Ghana And Ivory Coast Boycott Cocoa Meeting In Brussels

The world’s top cocoa producers, Ghana and Ivory Coast, are boycotting meetings in Brussels this week of the World Cocoa Foundation on cocoa sustainability. Authorities in the two West African countries accuse multinational chocolate companies and traders of blocking measures to improve cocoa farmers’ incomes.

Ghana and Ivory Coast account for about two-thirds of global cocoa production, but farmers in those countries earn less than 6% of revenues in a chocolate industry valued at more than $100 billion a year.

Yaw Attah has been a cocoa farmer throughout his adult life in eastern Ghana. He tells VOA that international companies are living off the farmers’ toil, while leaving them to wallow in poverty.

“Being a cocoa farmer is a tough job, I won’t lie to you,” he says. We used to have our children on the farms to help us, but now they have stopped us because they classify that as child labor. I don’t have enough money to employ more laborers.”

Attah says Ghana’s government must also re-examine the price it pays to cocoa farmers. Early this month, Ghana set the guaranteed price paid to cocoa farmers at $1,248 per ton for the main crop of the 2022-23 season.

The price is lower than the $1.36 per kilogram set by Ivory Coast in September.

Fiifi Boafo, the spokesperson for Ghana’s cocoa regulatory body, COCOBOD, tells VOA the well-being of farmers remains paramount to both governments.

Regarding the boycott of the Brussels meeting, he says chocolate companies and cocoa traders must show commitment to improving farmers’ incomes.

“Clearly, someone is ensuring that the farmer continues to stay poor. How do you expect someone who is poor all the time to sustain an industry that is always making profit? Clearly, there is something that is not right and it’s not the first time that we’re going to talk about it. We have talked about it and we have not had result and there is the need for us to find different means of making a point for everyone to know that something is wrong,” he said.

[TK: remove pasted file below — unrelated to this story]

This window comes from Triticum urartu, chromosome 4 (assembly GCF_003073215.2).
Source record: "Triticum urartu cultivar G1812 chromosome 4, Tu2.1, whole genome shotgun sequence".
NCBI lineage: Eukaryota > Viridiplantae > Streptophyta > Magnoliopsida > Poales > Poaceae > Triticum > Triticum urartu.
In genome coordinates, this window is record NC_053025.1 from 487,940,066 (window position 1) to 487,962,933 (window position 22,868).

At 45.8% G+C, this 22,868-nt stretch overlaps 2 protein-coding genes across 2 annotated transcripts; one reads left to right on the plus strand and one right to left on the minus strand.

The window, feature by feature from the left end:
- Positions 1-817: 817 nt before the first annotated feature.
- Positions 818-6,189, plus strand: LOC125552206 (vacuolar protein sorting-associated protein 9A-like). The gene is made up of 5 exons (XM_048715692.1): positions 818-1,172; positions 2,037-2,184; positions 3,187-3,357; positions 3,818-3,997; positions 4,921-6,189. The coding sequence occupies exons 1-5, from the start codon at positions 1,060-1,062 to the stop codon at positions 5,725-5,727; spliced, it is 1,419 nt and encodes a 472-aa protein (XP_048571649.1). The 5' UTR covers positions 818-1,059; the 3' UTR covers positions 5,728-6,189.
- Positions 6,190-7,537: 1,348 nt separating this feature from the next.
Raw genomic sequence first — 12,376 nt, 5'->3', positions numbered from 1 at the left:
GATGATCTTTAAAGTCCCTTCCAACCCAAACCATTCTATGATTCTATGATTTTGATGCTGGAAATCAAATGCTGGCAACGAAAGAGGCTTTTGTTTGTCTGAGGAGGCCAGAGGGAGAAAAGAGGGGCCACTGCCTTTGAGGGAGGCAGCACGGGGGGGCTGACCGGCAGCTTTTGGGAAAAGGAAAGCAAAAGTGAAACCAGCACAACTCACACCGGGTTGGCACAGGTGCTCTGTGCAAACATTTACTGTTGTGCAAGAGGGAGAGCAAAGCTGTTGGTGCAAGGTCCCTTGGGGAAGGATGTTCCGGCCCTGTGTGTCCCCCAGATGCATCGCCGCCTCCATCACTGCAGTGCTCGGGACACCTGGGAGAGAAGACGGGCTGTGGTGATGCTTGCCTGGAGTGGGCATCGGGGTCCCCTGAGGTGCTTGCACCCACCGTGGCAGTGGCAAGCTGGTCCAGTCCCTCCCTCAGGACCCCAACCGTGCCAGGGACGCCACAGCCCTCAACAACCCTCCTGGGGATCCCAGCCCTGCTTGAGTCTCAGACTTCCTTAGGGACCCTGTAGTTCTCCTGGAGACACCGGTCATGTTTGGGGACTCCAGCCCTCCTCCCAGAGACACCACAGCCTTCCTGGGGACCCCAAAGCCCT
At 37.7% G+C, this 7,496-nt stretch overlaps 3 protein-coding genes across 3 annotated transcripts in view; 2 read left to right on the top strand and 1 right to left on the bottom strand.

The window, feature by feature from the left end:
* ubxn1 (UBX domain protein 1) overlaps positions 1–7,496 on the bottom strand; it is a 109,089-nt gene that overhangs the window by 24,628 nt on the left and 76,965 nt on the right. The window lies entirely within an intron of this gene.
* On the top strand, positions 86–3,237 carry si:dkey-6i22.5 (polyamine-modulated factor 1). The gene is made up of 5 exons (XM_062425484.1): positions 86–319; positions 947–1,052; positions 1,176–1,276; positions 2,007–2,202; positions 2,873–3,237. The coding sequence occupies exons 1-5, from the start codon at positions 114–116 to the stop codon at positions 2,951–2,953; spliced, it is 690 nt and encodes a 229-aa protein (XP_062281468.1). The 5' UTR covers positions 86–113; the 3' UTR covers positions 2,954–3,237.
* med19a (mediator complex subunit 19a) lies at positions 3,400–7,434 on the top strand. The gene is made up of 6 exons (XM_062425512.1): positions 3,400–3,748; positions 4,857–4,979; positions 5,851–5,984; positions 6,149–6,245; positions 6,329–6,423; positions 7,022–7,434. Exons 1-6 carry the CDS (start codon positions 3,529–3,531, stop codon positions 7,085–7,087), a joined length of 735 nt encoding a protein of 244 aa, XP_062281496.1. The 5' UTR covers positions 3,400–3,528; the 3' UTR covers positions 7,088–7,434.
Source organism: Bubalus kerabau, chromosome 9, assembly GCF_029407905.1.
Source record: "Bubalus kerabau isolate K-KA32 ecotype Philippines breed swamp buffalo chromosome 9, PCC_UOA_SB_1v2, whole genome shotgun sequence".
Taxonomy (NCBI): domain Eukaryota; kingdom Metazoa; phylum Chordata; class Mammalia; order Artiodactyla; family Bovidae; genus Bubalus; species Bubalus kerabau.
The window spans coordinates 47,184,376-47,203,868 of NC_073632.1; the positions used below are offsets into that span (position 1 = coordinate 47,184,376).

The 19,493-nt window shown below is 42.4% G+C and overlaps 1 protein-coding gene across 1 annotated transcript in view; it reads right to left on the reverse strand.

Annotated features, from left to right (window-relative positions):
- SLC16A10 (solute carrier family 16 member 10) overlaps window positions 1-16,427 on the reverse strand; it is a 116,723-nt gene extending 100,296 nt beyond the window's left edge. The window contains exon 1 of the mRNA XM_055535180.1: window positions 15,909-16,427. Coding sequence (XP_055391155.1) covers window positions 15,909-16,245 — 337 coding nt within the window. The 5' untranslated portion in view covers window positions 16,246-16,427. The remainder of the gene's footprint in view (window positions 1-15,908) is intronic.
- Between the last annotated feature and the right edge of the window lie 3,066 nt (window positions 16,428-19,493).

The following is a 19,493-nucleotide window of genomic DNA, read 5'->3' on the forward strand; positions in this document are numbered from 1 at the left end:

Four civil society organizations in Ghana and Ivory Coast have thrown their weight behind the boycott, saying farmers have always been given a raw deal when it comes to pricing.

Obed Owusu-Addai is the campaigner at EcoCare Ghana, one of the organizations pushing for change.

“How can it be that in an industry of about $130 billion, the farmer only receives only 6% of the profit? We think it is unfair, we think it’s about time we began talking about pricing as the most important issue when it comes to cocoa sustainability,” he said.

The World Cocoa Foundation, a group representing 80% of the global market, including major chocolate companies such as Cargill, Olam, Barry Callebaut and Nestle, did not respond to a request for comment.


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